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Can we please stop confusing the brain with a computer?

The announcement of a science segment on a well-known public radio program in the United States immediately caught my attention: "Today we are going to talk about the human mind," said the announcer. Since that topic is not only interesting, but also constantly changing and always important, I decided to listen to the show.

A few minutes later, the program began with the journalist making this statement: "Today we are going to talk about the human mind, that portable microcomputer that we have inside our skull between one ear and the other."

I honestly thought that the announcer was immediately going to say that this statement was just some kind of joke aimed at capturing the attention of the listeners, but it was not like that. In fact, in the next few minutes it became clear that the program would focus on identifying "mind" with "brain" and "brain" with "computer." At that point, I decided not to continue listening.

I find it appalling (to put it elegantly and briefly) that a mechanistic, reductionist, and technologizing model is still used to understand the human mind, especially when countless scientific studies and experiments (many of them related to quantum physics, of which I don't understand anything) seem to suggest that neither matter is as material as we believe nor is consciousness as immaterial as we believe.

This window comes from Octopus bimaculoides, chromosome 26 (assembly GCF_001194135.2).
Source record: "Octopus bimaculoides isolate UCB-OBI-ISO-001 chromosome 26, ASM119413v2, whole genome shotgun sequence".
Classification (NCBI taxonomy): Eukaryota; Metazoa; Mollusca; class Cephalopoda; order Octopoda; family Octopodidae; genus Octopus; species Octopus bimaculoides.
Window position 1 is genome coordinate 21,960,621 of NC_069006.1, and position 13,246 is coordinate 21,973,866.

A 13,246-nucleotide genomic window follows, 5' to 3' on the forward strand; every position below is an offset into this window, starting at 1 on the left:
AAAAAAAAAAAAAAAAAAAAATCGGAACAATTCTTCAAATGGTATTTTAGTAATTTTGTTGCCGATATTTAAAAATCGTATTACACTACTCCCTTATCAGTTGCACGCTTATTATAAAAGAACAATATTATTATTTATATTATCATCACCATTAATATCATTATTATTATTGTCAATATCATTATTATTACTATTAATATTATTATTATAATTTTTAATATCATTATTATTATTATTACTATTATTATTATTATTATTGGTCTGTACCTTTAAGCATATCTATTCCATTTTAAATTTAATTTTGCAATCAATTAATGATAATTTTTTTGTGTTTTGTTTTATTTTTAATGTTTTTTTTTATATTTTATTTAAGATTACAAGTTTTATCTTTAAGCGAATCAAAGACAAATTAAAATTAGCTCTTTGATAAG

I understand very well that such a complex and endless topic, overloaded with deep philosophical elements, cannot be treated in all its depth in a short public radio program. But that doesn’t mean that somebody hast right to simplify the subject to such an extent that what is said no longer represents what the issue was about.

An anecdote is told about Albert Einstein (probably false, like so many of the anecdotes that include his name) when a person asks Einstein to explain the theory of relativity. Einstein makes a first attempt, and the person says, "Could you explain it more simply?" This situation is repeated several times until the person says: "Now that you explained it so simply, I understood it." Einstein then replies: “Okay. But what you understood is no longer the theory of relativity."

Beyond the anecdote, it is possible to argue that there are certain topics that are so complicated (the human mind) that trying to explain them in a simple way results in preventing people from understanding the topic both in the present and in the future.

As one of my philosophy professors used to say: "I'm sure you didn't understand anything I just said, but at least know that you haven't understood something very important."

That "not having understood something very important" served as an invitation and left the door open so that, instead of asking for a simpler explanation, one devoted oneself to deepen one's own level of understanding until one understood what one did not understand before. Unfortunately, that “rising ourselves to a new, higher level of understanding” is rarely happening, promoted, or practiced anymore in our times. 


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